Early in 1918, after four years of war the impetus to overcome the enemy was being hampered by a lack of government money to replace the weapons needed.
Following the financial success of 'Tank Week' in early February 1918 which captured the imagination of the people of Dundee and Perth, both cities being visited by a tank called Julian,
the Scottish War Savings Committee decided to hold a War Weapons Week. This took place 8th to 13th April. Each community was encouraged to buy war bonds and savings certificates at £2.10s.
a head, to raise money for a specific weapon and the local Parish Council wanted Dunning's money to go towards an aeroplane. The result was that our village raised the staggering sum of £7145.
The Sopwith Camel was the best known fighter of WW1. Having first been used in 1917, it replaced the Sopwith Pup and was heavier, more powerful and faster. Our 'Dunning' plane was one of a batch
of fifty manufactured by Clayton and Shuttleworth of Lincoln. Its number was E4374 (Apparently, Dunblane had E4375 and Sherrifmuir E4376) It was delivered on 3rd June 1918 went to 203 Squadron in France,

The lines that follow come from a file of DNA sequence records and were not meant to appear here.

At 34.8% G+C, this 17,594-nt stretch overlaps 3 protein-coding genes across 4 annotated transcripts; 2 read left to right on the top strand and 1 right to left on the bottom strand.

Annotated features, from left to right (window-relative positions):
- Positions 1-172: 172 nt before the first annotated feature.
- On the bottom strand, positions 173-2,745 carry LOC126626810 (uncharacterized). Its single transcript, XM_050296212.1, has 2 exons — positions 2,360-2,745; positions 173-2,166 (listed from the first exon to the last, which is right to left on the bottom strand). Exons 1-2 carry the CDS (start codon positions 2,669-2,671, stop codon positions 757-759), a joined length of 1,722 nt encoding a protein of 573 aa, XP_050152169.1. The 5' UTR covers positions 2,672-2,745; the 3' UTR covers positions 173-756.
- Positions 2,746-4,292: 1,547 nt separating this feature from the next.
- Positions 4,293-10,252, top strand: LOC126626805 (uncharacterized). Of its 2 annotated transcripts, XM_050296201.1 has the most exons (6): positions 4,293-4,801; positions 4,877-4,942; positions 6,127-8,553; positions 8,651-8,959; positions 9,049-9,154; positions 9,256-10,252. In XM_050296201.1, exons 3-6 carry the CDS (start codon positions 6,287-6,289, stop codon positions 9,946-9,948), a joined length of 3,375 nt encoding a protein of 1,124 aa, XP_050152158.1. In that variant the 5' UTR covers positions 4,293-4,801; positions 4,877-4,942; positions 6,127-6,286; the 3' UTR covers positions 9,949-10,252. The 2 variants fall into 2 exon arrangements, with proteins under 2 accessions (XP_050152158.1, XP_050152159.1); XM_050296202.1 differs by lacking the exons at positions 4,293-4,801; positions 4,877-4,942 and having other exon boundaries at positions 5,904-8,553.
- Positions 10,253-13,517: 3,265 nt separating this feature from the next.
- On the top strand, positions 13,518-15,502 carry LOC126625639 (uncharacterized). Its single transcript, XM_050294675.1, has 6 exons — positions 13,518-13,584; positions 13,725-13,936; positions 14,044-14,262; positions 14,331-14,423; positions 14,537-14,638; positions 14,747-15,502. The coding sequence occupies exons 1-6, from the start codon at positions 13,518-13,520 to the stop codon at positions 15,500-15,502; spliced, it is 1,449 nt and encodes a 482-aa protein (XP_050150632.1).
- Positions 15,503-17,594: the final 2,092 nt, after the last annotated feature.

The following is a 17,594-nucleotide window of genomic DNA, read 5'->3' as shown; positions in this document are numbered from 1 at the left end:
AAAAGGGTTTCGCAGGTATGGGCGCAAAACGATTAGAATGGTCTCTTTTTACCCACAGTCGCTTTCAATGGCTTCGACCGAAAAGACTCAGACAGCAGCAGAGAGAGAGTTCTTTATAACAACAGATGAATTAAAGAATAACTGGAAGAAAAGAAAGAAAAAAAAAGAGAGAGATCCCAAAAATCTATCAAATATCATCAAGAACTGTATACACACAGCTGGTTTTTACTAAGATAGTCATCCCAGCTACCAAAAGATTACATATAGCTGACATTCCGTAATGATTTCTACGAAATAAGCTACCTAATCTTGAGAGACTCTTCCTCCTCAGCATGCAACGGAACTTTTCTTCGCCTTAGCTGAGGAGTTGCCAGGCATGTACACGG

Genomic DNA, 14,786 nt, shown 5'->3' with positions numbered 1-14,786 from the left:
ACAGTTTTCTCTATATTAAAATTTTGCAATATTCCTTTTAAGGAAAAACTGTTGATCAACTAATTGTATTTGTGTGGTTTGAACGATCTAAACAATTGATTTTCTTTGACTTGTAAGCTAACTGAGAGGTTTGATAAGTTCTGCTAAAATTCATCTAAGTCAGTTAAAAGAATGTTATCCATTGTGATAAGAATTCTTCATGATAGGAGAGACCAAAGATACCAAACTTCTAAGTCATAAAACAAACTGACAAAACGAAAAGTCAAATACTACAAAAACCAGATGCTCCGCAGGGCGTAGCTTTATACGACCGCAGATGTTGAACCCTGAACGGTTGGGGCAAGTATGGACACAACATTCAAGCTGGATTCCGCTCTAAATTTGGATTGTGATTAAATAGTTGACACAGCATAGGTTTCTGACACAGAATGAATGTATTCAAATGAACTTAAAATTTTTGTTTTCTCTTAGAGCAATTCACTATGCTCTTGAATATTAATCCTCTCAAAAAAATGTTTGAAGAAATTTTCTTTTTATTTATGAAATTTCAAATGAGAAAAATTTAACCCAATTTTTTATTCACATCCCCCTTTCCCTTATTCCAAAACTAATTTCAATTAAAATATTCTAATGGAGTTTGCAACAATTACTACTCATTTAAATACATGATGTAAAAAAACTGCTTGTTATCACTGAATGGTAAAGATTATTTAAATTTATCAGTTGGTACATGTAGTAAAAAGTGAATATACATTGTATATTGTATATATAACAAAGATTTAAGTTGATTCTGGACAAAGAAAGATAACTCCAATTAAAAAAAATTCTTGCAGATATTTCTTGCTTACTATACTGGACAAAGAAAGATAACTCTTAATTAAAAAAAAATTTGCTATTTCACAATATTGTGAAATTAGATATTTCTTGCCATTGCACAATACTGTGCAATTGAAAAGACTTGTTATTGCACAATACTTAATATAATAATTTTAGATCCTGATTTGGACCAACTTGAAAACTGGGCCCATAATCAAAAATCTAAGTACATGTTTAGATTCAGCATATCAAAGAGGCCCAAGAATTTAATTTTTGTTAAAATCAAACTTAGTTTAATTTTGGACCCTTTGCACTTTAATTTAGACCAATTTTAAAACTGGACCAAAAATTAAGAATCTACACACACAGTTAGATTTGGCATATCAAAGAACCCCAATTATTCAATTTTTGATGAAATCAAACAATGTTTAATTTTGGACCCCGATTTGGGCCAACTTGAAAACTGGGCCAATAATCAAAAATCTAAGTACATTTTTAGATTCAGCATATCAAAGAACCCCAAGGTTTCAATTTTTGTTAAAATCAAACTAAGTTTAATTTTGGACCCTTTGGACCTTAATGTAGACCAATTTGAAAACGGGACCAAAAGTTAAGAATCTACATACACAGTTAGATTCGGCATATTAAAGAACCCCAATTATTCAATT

arriving on 1st August. (The RAF had only been established in April 1918, amalgamating the Royal Flying Corps and the Royal Naval Air Service. Many of the pilots in 203 Squadron were Canadian).
Our 'Dunning' plane was piloted by Donald Hogarth Woodhouse. Born in 1897, at the outbreak of war he had been a bank clerk in the Midland Bank in Morecambe before enlisting in the
Royal Lancashire Regiment in September 1914. He survived the first three years of the war and in early 1917 was given leave to train for a commission in the Royal Flying Corps.
His commission came through at the end of August 1917 and following further training, including with 67 Squadron at Queensferry, he arrived in France in mid July 1918,
joining the British and Canadian pilots of 203 Squadron.
Our plane with its pilot saw action together in August 1918. They were based firstly near Arras and then from 14th August at Allonville, which is 5 miles north east of Amiens.
The squadron at this time was involved in pushing back the Germans after their spring offensive had run out of steam. Much of the air action in support of the Allies took place east
of Amiens over the Somme area, where Donald Woodhouse and our 'Dunning' plane were involved in low flying missions combined with offensive patrols and some escorts (of bombers).
It was while returning from one of these missions that our Sopwith Camel E4374 was shot down, very close to the River Somme and just inside the allies' front line.
The formal report records the following: 'E4374 crashed badly on the front line under shellfire after struck over Peronne on a special low flying mission. 2nd Lieut.
Woodhouse slightly injured'. Unsurprisingly, our 'Dunning' plane was a write off. Donald Woodhouse continued to serve in 203 Squadron in a different plane.
He survived the war and returned to the Morecambe area and the Midland Bank. He died in 1977.